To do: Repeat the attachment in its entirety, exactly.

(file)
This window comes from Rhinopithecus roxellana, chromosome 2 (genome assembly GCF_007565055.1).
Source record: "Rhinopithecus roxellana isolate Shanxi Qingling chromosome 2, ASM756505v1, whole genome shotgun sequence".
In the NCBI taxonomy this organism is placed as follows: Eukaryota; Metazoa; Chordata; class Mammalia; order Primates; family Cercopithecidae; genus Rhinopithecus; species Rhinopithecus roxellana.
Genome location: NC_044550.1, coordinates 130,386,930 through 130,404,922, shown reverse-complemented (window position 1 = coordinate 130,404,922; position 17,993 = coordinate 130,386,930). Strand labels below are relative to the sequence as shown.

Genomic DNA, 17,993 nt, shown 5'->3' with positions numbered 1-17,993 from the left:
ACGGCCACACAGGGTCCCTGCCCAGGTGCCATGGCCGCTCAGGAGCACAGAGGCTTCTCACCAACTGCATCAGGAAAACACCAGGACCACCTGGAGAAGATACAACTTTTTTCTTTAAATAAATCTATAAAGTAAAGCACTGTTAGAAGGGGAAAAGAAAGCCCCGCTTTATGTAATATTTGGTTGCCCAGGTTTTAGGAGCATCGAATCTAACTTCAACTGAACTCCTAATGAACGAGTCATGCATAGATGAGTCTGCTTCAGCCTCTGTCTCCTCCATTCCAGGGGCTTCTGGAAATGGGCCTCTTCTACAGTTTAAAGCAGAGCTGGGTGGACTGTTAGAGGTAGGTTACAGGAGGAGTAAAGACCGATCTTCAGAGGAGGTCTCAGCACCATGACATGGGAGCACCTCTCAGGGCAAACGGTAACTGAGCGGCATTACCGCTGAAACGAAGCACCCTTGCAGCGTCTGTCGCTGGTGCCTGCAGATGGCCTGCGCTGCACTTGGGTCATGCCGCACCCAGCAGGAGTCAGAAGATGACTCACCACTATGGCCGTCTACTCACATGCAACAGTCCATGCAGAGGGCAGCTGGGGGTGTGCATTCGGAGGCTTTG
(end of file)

This window comes from Rhinopithecus roxellana, chromosome 2 (genome assembly GCF_007565055.1).
Source record: "Rhinopithecus roxellana isolate Shanxi Qingling chromosome 2, ASM756505v1, whole genome shotgun sequence".
In the NCBI taxonomy this organism is placed as follows: Eukaryota; Metazoa; Chordata; class Mammalia; order Primates; family Cercopithecidae; genus Rhinopithecus; species Rhinopithecus roxellana.
Genome location: NC_044550.1, coordinates 130,386,930 through 130,404,922, shown reverse-complemented (window position 1 = coordinate 130,404,922; position 17,993 = coordinate 130,386,930). Strand labels below are relative to the sequence as shown.

Genomic DNA, 17,993 nt, shown 5'->3' with positions numbered 1-17,993 from the left:
ACGGCCACACAGGGTCCCTGCCCAGGTGCCATGGCCGCTCAGGAGCACAGAGGCTTCTCACCAACTGCATCAGGAAAACACCAGGACCACCTGGAGAAGATACAACTTTTTTCTTTAAATAAATCTATAAAGTAAAGCACTGTTAGAAGGGGAAAAGAAAGCCCCGCTTTATGTAATATTTGGTTGCCCAGGTTTTAGGAGCATCGAATCTAACTTCAACTGAACTCCTAATGAACGAGTCATGCATAGATGAGTCTGCTTCAGCCTCTGTCTCCTCCATTCCAGGGGCTTCTGGAAATGGGCCTCTTCTACAGTTTAAAGCAGAGCTGGGTGGACTGTTAGAGGTAGGTTACAGGAGGAGTAAAGACCGATCTTCAGAGGAGGTCTCAGCACCATGACATGGGAGCACCTCTCAGGGCAAACGGTAACTGAGCGGCATTACCGCTGAAACGAAGCACCCTTGCAGCGTCTGTCGCTGGTGCCTGCAGATGGCCTGCGCTGCACTTGGGTCATGCCGCACCCAGCAGGAGTCAGAAGATGACTCACCACTATGGCCGTCTACTCACATGCAACAGTCCATGCAGAGGGCAGCTGGGGGTGTGCATTCGGAGGCTTTG